David Cameron To Detail 'Modest' Troop Withdrawals From Afghanistan

'Modest' Troop Withdrawals From Afghanistan

Press Association -- David Cameron will announce further details of British troop withdrawals from Afghanistan.

In a statement to the Commons following a two-day visit to Kabul and Helmand, the Prime Minister will reiterate his commitment to end the UK's combat role in the conflict by 2015.

However, he stressed during the trip that any short-term pull-outs would be "modest", saying there would be no "radical change" in numbers for the next year.

Some 450 mainly auxiliary British personnel are already scheduled to be withdrawn in the coming months. Weekend reports suggested Mr Cameron was to announce a further 500 next year.

The Government has been under pressure to follow the example of US President Barack Obama, who announced last month that 10,000 troops deployed as part of the so-called "surge" strategy would be coming home by the end of this year, and another 23,000 next.

After public concerns from a series of senior military figures, Mr Cameron has played down the prospects of a significant pull-out soon. British levels - currently at about 9,500 - were "not going to see a radical change for the fighting season of next year", he added.

The Prime Minister's visit coincided with the death of another UK soldier, named on Tuesday night as Highlander Scott McLaren of 4th Battalion, The Royal Regiment of Scotland. The 20-year-old had earlier disappeared from a Nato checkpoint in central Helmand, sparking a massive 17-hour search.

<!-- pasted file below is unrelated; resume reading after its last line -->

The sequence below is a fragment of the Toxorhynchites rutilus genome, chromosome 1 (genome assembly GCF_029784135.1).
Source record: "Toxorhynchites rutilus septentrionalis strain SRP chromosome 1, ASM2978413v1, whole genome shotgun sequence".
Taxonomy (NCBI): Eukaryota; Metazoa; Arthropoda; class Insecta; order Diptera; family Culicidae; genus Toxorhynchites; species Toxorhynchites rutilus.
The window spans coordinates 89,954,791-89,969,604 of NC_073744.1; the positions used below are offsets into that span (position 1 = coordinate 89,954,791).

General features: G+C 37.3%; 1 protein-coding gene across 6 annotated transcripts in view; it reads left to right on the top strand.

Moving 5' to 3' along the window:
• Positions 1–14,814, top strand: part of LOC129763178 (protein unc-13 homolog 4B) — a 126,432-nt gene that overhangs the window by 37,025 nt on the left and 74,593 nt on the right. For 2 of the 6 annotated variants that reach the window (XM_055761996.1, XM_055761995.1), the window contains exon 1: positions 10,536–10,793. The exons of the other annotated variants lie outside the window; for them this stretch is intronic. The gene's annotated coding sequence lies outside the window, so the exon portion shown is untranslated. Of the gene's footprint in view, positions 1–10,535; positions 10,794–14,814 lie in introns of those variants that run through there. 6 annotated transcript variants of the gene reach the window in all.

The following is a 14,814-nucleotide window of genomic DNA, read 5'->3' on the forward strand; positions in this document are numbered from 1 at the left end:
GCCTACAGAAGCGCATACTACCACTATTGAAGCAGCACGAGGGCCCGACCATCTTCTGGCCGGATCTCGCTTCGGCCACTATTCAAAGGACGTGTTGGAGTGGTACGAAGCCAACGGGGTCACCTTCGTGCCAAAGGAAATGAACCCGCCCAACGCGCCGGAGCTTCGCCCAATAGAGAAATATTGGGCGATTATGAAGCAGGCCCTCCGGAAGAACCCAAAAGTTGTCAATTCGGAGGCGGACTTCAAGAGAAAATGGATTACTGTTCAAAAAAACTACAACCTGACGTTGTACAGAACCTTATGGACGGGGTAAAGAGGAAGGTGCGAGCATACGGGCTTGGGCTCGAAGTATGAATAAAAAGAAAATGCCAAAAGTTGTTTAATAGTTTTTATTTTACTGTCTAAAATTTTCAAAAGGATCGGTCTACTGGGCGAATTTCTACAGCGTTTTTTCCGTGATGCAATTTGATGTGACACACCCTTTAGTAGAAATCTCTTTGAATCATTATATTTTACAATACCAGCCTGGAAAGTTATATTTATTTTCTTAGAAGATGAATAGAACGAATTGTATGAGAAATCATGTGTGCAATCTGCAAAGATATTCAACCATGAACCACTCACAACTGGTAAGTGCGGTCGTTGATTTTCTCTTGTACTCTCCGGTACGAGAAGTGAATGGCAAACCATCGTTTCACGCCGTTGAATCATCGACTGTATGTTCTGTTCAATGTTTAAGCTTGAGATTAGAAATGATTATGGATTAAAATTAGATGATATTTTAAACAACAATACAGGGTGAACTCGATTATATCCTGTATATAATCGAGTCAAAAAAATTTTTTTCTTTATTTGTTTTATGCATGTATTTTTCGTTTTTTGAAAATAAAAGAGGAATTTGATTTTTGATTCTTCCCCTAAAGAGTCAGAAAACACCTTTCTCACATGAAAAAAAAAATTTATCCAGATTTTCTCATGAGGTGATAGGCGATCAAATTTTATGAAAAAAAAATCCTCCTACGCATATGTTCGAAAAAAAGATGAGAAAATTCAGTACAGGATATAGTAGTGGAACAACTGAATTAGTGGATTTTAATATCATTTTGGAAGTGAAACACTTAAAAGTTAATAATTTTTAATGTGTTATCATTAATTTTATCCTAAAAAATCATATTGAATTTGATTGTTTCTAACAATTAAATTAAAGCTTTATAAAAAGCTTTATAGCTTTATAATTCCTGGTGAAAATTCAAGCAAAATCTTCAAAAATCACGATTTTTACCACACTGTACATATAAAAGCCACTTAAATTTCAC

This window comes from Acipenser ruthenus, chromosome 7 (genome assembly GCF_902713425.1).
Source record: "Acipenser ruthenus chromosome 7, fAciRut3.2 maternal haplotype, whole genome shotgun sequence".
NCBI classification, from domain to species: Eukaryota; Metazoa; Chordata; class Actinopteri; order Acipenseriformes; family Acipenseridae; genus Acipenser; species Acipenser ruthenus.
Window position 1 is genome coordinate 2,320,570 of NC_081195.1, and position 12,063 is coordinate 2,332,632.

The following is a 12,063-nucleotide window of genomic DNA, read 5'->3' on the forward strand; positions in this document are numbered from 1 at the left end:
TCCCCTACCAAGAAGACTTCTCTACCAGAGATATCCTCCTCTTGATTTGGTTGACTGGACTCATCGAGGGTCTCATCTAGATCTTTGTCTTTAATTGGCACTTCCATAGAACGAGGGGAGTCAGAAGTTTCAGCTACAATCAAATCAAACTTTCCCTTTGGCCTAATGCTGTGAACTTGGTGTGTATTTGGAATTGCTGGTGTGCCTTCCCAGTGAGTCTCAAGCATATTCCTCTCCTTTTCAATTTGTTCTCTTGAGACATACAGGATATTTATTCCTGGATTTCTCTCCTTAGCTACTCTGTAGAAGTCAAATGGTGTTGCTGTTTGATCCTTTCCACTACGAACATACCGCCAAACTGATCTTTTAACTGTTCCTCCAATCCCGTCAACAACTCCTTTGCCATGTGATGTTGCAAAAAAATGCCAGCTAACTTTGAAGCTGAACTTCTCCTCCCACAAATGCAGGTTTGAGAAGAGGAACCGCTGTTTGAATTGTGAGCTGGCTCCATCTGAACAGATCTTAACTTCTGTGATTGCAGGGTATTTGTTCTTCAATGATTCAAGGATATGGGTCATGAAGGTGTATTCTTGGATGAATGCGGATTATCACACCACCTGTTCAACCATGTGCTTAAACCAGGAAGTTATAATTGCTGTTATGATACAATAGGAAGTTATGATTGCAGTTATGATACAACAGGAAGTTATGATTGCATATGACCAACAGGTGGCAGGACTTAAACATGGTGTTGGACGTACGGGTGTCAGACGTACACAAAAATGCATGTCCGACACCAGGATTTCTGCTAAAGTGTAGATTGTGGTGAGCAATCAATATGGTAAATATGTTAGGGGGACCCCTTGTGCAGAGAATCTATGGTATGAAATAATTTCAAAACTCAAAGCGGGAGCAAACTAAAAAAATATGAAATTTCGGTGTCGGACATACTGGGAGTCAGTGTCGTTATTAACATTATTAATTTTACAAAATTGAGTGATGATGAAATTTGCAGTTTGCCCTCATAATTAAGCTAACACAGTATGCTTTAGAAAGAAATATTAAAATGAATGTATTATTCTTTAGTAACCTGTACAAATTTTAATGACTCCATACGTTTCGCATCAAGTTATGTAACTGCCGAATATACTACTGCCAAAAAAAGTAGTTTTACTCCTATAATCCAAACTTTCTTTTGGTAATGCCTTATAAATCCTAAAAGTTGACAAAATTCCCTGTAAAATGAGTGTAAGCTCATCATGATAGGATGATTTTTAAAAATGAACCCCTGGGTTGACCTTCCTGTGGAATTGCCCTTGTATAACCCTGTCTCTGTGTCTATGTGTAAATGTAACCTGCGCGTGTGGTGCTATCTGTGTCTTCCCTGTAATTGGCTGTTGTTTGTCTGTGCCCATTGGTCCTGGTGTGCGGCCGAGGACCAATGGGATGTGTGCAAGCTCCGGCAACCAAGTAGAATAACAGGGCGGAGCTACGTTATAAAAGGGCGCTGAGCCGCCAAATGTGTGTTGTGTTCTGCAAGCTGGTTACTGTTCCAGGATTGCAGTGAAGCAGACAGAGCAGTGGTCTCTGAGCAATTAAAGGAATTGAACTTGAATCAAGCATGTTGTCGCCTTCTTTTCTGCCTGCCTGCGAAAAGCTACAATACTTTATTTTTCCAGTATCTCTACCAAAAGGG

Mr Cameron acknowledged the "high price" the UK had paid in seeking to help stabilise Afghanistan and prevent it reverting to a haven for terrorists.

At a press conference in Kabul on Tuesday, the Prime Minister restated his determination to have UK forces off the front line within four years. "I have always been clear that the end of 2014 is a deadline. We will not be here in large numbers or in a combat role," he said. "If what we are doing was not working by then then I think you would have some serious questions to ask me."

Mr Cameron also insisted that the planned transition to Afghan security control in the provincial capital of Lashkar Gah later this month remained on track.


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